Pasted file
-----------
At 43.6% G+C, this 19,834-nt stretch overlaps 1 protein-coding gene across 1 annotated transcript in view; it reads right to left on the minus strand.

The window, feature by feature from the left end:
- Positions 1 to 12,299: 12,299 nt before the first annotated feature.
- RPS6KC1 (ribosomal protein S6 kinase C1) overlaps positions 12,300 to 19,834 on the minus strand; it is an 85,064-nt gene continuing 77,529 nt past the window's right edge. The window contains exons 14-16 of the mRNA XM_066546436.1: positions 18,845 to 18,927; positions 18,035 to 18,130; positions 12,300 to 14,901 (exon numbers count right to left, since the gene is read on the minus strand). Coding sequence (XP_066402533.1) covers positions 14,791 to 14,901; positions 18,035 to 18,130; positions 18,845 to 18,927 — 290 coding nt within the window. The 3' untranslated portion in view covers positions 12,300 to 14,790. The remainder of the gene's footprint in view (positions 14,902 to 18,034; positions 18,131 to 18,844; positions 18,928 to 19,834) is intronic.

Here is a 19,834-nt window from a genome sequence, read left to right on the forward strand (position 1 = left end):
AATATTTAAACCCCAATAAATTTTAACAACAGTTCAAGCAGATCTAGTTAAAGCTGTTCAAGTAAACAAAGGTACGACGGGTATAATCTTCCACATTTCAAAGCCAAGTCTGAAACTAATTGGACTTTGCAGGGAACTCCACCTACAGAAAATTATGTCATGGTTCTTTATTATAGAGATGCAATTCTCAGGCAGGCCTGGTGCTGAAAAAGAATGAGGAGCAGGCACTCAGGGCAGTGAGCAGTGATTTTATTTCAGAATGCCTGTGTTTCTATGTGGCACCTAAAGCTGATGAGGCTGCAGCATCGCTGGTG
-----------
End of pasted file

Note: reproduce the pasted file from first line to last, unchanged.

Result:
At 43.6% G+C, this 19,834-nt stretch overlaps 1 protein-coding gene across 1 annotated transcript in view; it reads right to left on the minus strand.

The window, feature by feature from the left end:
- Positions 1 to 12,299: 12,299 nt before the first annotated feature.
- RPS6KC1 (ribosomal protein S6 kinase C1) overlaps positions 12,300 to 19,834 on the minus strand; it is an 85,064-nt gene continuing 77,529 nt past the window's right edge. The window contains exons 14-16 of the mRNA XM_066546436.1: positions 18,845 to 18,927; positions 18,035 to 18,130; positions 12,300 to 14,901 (exon numbers count right to left, since the gene is read on the minus strand). Coding sequence (XP_066402533.1) covers positions 14,791 to 14,901; positions 18,035 to 18,130; positions 18,845 to 18,927 — 290 coding nt within the window. The 3' untranslated portion in view covers positions 12,300 to 14,790. The remainder of the gene's footprint in view (positions 14,902 to 18,034; positions 18,131 to 18,844; positions 18,928 to 19,834) is intronic.

Here is a 19,834-nt window from a genome sequence, read left to right on the forward strand (position 1 = left end):
AATATTTAAACCCCAATAAATTTTAACAACAGTTCAAGCAGATCTAGTTAAAGCTGTTCAAGTAAACAAAGGTACGACGGGTATAATCTTCCACATTTCAAAGCCAAGTCTGAAACTAATTGGACTTTGCAGGGAACTCCACCTACAGAAAATTATGTCATGGTTCTTTATTATAGAGATGCAATTCTCAGGCAGGCCTGGTGCTGAAAAAGAATGAGGAGCAGGCACTCAGGGCAGTGAGCAGTGATTTTATTTCAGAATGCCTGTGTTTCTATGTGGCACCTAAAGCTGATGAGGCTGCAGCATCGCTGGTG